Traveling with an Eating Disorder
**Content warning: This is one person’s story; everyone will have unique experiences in recovery and beyond. Some stories may mention eating disorder thoughts, behaviors, and symptoms. Please use your discretion when reading and speak with your support system as needed.
Megan Bazzini is an anorexia survivor. She’s an American graduating from an Italian business school in June 2022. Her country-hopping uni years opened her heart and mind to choosing herself, recovery, and giving back. This is only the beginning of her advocacy for destigmatizing eating disorders. She is seeking literary representation for five novels featuring characters with eating disorders. You can follow her on Twitter (@BazziniBooks) or visit her portfolio.
The first words I learned in Italian were senza formaggio, meaning “without cheese.” I hastily Googled these words at the airport before flying to Milan, my home for the next two years. I know from experience that traveling with an eating disorder is the heaviest baggage possible.
Traveling is the eating disorder’s worst nightmare. Sitting for so many hours on a plane, train, or car. Hours that could have been spent exercising, compensating or using behaviors were being wasted by travel. We then stress about the lack of structure and the endless unknown variables. Unpredictable mealtimes, language barriers, lack of nutrition labels, entirely new foods, preferences of your travel companions, access to gyms, and much more.
When I first moved to Milan, the scents of fresh bread and hot pizza wafting through the air were too much for my anorexia to bear. I felt that just letting the smell hit my nose would make me gain weight. As my friends went out to eat, I made the usual excuses and burrowed further into the emaciated and lonely shell of myself that my eating disorder turned me into.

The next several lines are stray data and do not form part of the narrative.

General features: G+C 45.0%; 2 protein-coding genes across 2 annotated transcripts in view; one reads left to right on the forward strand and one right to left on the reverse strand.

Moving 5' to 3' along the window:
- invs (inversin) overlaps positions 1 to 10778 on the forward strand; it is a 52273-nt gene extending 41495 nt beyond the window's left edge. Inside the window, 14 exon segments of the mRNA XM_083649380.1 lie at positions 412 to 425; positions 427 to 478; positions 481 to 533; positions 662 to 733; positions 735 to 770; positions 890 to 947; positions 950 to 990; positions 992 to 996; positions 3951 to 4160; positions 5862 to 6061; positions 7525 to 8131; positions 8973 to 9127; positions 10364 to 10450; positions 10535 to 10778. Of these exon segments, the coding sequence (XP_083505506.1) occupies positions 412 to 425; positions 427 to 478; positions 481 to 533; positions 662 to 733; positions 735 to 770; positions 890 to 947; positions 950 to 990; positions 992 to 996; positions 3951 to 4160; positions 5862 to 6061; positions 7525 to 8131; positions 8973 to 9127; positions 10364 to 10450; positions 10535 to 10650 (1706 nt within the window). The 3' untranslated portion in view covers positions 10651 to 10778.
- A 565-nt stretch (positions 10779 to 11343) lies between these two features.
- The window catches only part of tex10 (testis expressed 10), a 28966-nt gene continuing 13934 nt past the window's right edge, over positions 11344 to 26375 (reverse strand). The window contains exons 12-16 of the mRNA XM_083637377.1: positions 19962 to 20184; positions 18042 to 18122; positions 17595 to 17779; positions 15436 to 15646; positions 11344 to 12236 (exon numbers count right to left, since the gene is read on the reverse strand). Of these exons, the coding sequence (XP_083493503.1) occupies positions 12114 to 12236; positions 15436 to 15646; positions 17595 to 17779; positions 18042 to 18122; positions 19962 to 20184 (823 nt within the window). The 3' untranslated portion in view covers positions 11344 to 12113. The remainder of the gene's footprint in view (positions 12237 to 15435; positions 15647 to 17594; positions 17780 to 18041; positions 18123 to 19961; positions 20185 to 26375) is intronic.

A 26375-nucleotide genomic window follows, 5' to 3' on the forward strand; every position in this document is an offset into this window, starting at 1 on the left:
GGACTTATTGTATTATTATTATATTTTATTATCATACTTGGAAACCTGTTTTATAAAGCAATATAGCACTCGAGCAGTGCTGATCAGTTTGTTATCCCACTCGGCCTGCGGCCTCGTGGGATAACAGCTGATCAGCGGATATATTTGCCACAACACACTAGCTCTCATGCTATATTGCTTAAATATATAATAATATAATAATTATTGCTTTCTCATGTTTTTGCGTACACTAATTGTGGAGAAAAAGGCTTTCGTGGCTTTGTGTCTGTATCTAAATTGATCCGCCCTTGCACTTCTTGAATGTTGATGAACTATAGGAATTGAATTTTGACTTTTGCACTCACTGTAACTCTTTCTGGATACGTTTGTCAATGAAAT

Lucky for me, the focaccia eventually won. I don’t know if it was because of my Italian ancestry or the amazing reminder that I am human. When in Italy, eat the bread.
And so my recovery began. Traveling and trying to sustain an eating disorder is exhausting, but traveling while in recovery can potentially be the most freeing self-discovery opportunity, as long as we prepare ourselves for the inevitable triggers.
I always pack snacks for the plane so that I don’t have to worry about access to fuel. I double down on my affirmations and journal time, remind myself that it’s not only okay to eat, but necessary, and give myself permission to enjoy myself and my surroundings.
Even with all these extra steps to ensure my recovery, traveling is still hard. If I have a particularly challenging day, I don’t force myself into more discomfort. Sometimes I’ll pay triple for the menu item I see as a “safe food,” and that’s okay. I also lean on my support system. Depending on the situation, I tell my travel companions about my struggles with anorexia or steer dinner conversations away from triggering topics like “being bad” because we’re having dessert or “needing to work off” all the new foods.
Overall, I try to not take myself or my eating disorder so seriously. During one particularly tantalizing pizza lunch during recovery, my friend turned to me and asked, “Megan, I thought you were allergic to cheese. Are you okay?”
I laughed and replied, “Beating my eating disorder has never tasted better.” And we moved on with the conversation. It was a reminder of all the painful lies I told to my friends and loved ones when I was sick. But it was also an indicator of the incredible progress I’d made in challenging my fears and eating pizza, con formaggio.
Traveling is certainly a privilege. Whether it’s across continents or a short trip from home, it allows us to disconnect from routine and learn new things about ourselves and our friends and loved ones.
It is absolutely terrifying to challenge eating disorder fears and sit through the discomfort of it all. But it’s even scarier to think of all the cultural and social moments missed if I let my eating disorder rule my life. I’m so grateful for the plane food, bakery scents, foreign language menus, friends’ cooking, unknown calorie counts, and feeling all fear that eventually turned into sweet freedom.